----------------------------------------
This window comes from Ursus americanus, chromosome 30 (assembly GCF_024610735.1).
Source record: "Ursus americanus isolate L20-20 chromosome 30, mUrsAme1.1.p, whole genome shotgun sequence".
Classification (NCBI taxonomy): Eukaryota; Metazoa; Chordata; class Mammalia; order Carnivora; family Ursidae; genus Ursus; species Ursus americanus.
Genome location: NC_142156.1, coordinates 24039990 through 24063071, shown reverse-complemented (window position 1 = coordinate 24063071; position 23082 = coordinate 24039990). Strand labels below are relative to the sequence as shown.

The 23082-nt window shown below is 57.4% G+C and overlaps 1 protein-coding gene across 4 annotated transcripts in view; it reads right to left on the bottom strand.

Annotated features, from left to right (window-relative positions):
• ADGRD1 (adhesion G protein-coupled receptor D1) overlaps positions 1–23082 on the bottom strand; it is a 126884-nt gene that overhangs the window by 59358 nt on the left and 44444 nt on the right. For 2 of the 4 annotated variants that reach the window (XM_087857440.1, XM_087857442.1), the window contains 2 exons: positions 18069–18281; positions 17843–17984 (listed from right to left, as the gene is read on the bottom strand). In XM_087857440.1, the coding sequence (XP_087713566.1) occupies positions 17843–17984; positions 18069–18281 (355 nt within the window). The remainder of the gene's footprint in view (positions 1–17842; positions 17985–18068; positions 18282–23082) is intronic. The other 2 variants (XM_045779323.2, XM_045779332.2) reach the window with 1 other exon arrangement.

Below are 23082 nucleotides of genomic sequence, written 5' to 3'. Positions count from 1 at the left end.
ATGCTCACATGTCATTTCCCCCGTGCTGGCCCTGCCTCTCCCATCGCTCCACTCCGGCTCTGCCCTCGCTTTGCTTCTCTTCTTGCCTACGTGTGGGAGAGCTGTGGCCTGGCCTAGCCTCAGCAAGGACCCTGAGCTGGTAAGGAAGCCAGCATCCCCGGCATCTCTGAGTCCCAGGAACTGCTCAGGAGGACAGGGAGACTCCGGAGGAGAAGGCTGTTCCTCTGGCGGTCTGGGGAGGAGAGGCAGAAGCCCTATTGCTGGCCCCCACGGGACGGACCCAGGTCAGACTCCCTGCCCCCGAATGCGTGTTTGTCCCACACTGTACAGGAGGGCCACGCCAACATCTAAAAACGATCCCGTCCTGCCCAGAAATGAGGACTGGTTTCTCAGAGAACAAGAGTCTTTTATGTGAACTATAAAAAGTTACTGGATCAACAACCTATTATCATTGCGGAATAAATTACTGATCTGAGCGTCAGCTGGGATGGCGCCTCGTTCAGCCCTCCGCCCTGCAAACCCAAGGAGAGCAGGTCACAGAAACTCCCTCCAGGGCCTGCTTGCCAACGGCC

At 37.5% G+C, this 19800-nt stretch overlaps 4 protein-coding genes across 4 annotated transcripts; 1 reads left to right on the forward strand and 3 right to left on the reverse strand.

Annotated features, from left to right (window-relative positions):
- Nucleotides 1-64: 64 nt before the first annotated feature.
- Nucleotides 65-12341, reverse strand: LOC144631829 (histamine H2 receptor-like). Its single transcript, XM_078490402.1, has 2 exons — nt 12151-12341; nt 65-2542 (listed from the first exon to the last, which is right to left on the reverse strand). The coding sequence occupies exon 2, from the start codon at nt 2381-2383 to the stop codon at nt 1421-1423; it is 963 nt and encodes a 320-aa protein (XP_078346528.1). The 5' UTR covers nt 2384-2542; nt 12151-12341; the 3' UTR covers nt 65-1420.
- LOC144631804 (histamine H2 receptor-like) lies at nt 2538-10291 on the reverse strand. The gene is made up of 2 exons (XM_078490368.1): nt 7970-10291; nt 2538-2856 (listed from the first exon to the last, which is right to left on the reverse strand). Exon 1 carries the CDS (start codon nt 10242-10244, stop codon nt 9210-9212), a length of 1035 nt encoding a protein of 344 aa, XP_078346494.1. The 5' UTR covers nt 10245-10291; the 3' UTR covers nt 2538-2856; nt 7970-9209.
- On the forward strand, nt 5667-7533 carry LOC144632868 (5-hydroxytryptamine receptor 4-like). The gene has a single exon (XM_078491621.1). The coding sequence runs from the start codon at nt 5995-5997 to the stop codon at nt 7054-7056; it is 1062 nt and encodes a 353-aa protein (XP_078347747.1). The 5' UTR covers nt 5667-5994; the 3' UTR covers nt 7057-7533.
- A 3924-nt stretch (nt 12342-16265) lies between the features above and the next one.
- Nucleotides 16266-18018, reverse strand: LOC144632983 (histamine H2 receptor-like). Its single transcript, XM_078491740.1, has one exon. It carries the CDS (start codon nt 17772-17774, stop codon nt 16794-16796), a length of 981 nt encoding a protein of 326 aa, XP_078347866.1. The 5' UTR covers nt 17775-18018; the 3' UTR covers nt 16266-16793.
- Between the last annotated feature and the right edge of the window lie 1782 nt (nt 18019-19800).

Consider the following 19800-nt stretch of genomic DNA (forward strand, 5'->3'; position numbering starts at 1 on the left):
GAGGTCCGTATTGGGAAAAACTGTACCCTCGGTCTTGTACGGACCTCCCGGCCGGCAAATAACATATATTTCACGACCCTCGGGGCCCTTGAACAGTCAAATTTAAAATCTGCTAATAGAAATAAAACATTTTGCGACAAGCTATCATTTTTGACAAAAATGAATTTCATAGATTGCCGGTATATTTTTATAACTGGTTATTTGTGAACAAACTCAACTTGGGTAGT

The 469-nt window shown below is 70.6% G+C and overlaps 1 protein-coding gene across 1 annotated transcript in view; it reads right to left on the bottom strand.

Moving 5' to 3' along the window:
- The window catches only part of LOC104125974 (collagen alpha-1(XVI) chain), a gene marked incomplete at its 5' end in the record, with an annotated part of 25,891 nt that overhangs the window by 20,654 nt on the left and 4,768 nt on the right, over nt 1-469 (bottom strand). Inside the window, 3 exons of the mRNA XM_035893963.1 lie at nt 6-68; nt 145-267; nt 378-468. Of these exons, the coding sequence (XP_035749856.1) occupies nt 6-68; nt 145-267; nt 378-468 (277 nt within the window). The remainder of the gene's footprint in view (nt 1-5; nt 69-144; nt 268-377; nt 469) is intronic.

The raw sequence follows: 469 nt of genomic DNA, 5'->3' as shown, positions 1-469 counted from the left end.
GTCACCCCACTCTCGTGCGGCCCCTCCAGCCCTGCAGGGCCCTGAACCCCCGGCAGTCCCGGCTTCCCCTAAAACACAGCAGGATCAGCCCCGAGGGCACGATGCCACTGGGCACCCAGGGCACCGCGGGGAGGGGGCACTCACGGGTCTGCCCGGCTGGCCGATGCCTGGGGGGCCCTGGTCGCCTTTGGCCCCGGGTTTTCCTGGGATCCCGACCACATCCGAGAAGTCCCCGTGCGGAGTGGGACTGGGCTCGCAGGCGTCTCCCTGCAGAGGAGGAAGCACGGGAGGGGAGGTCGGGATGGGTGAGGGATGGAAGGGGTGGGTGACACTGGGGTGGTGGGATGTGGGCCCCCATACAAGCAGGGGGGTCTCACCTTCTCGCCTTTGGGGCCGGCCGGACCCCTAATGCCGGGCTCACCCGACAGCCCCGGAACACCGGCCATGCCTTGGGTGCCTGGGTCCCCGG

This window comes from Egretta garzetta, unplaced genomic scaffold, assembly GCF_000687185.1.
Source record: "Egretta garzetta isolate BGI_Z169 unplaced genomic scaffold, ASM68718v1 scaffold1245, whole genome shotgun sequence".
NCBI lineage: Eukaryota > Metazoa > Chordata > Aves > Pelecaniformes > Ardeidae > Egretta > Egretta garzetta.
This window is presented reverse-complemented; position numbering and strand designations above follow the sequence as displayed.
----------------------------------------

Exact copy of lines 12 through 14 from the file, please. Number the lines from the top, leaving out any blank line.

- Nucleotides 1-64: 64 nt before the first annotated feature.
- Nucleotides 65-12341, reverse strand: LOC144631829 (histamine H2 receptor-like). Its single transcript, XM_078490402.1, has 2 exons — nt 12151-12341; nt 65-2542 (listed from the first exon to the last, which is right to left on the reverse strand). The coding sequence occupies exon 2, from the start codon at nt 2381-2383 to the stop codon at nt 1421-1423; it is 963 nt and encodes a 320-aa protein (XP_078346528.1). The 5' UTR covers nt 2384-2542; nt 12151-12341; the 3' UTR covers nt 65-1420.
- LOC144631804 (histamine H2 receptor-like) lies at nt 2538-10291 on the reverse strand. The gene is made up of 2 exons (XM_078490368.1): nt 7970-10291; nt 2538-2856 (listed from the first exon to the last, which is right to left on the reverse strand). Exon 1 carries the CDS (start codon nt 10242-10244, stop codon nt 9210-9212), a length of 1035 nt encoding a protein of 344 aa, XP_078346494.1. The 5' UTR covers nt 10245-10291; the 3' UTR covers nt 2538-2856; nt 7970-9209.